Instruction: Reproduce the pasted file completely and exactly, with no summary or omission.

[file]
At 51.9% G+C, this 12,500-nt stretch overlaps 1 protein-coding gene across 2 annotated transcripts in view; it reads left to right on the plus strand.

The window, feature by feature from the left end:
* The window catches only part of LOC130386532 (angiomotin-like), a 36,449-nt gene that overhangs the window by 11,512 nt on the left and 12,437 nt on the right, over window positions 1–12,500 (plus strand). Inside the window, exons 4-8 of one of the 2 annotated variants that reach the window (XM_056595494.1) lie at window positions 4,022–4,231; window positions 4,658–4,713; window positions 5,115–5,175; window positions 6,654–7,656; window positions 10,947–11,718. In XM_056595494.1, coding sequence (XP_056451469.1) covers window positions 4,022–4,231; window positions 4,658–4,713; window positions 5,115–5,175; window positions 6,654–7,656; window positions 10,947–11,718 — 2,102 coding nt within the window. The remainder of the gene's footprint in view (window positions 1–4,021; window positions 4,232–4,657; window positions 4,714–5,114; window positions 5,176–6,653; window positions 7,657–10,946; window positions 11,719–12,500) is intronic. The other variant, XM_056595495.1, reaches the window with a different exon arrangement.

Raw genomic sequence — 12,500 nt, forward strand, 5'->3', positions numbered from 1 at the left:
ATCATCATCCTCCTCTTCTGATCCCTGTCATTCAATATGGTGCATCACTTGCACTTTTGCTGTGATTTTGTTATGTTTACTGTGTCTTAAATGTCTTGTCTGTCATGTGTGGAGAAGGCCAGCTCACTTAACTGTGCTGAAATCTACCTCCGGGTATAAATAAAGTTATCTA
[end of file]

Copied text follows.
At 51.9% G+C, this 12,500-nt stretch overlaps 1 protein-coding gene across 2 annotated transcripts in view; it reads left to right on the plus strand.

The window, feature by feature from the left end:
* The window catches only part of LOC130386532 (angiomotin-like), a 36,449-nt gene that overhangs the window by 11,512 nt on the left and 12,437 nt on the right, over window positions 1–12,500 (plus strand). Inside the window, exons 4-8 of one of the 2 annotated variants that reach the window (XM_056595494.1) lie at window positions 4,022–4,231; window positions 4,658–4,713; window positions 5,115–5,175; window positions 6,654–7,656; window positions 10,947–11,718. In XM_056595494.1, coding sequence (XP_056451469.1) covers window positions 4,022–4,231; window positions 4,658–4,713; window positions 5,115–5,175; window positions 6,654–7,656; window positions 10,947–11,718 — 2,102 coding nt within the window. The remainder of the gene's footprint in view (window positions 1–4,021; window positions 4,232–4,657; window positions 4,714–5,114; window positions 5,176–6,653; window positions 7,657–10,946; window positions 11,719–12,500) is intronic. The other variant, XM_056595495.1, reaches the window with a different exon arrangement.

Raw genomic sequence — 12,500 nt, forward strand, 5'->3', positions numbered from 1 at the left:
ATCATCATCCTCCTCTTCTGATCCCTGTCATTCAATATGGTGCATCACTTGCACTTTTGCTGTGATTTTGTTATGTTTACTGTGTCTTAAATGTCTTGTCTGTCATGTGTGGAGAAGGCCAGCTCACTTAACTGTGCTGAAATCTACCTCCGGGTATAAATAAAGTTATCTA